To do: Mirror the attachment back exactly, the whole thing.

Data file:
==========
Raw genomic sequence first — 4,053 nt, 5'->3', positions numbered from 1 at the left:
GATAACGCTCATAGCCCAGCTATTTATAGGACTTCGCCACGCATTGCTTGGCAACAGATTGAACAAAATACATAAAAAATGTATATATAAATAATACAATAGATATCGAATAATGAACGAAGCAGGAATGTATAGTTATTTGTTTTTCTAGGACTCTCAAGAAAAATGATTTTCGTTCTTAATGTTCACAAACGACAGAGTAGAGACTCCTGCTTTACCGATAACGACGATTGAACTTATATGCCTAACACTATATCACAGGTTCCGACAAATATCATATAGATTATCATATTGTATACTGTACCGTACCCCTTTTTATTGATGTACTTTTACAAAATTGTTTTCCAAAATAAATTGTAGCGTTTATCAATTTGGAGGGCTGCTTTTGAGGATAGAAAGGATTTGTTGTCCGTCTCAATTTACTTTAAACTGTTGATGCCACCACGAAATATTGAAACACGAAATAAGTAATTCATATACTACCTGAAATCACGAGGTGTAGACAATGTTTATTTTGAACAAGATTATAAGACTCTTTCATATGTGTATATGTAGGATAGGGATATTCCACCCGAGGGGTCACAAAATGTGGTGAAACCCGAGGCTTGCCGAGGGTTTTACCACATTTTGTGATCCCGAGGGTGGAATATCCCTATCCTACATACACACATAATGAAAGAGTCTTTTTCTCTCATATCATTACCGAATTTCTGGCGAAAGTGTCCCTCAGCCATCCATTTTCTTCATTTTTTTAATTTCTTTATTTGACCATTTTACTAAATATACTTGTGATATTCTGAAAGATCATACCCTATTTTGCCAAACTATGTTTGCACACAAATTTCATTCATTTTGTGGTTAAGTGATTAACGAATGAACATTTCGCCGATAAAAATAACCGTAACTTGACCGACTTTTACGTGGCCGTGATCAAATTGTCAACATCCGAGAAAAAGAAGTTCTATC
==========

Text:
Raw genomic sequence first — 4,053 nt, 5'->3', positions numbered from 1 at the left:
GATAACGCTCATAGCCCAGCTATTTATAGGACTTCGCCACGCATTGCTTGGCAACAGATTGAACAAAATACATAAAAAATGTATATATAAATAATACAATAGATATCGAATAATGAACGAAGCAGGAATGTATAGTTATTTGTTTTTCTAGGACTCTCAAGAAAAATGATTTTCGTTCTTAATGTTCACAAACGACAGAGTAGAGACTCCTGCTTTACCGATAACGACGATTGAACTTATATGCCTAACACTATATCACAGGTTCCGACAAATATCATATAGATTATCATATTGTATACTGTACCGTACCCCTTTTTATTGATGTACTTTTACAAAATTGTTTTCCAAAATAAATTGTAGCGTTTATCAATTTGGAGGGCTGCTTTTGAGGATAGAAAGGATTTGTTGTCCGTCTCAATTTACTTTAAACTGTTGATGCCACCACGAAATATTGAAACACGAAATAAGTAATTCATATACTACCTGAAATCACGAGGTGTAGACAATGTTTATTTTGAACAAGATTATAAGACTCTTTCATATGTGTATATGTAGGATAGGGATATTCCACCCGAGGGGTCACAAAATGTGGTGAAACCCGAGGCTTGCCGAGGGTTTTACCACATTTTGTGATCCCGAGGGTGGAATATCCCTATCCTACATACACACATAATGAAAGAGTCTTTTTCTCTCATATCATTACCGAATTTCTGGCGAAAGTGTCCCTCAGCCATCCATTTTCTTCATTTTTTTAATTTCTTTATTTGACCATTTTACTAAATATACTTGTGATATTCTGAAAGATCATACCCTATTTTGCCAAACTATGTTTGCACACAAATTTCATTCATTTTGTGGTTAAGTGATTAACGAATGAACATTTCGCCGATAAAAATAACCGTAACTTGACCGACTTTTACGTGGCCGTGATCAAATTGTCAACATCCGAGAAAAAGAAGTTCTATC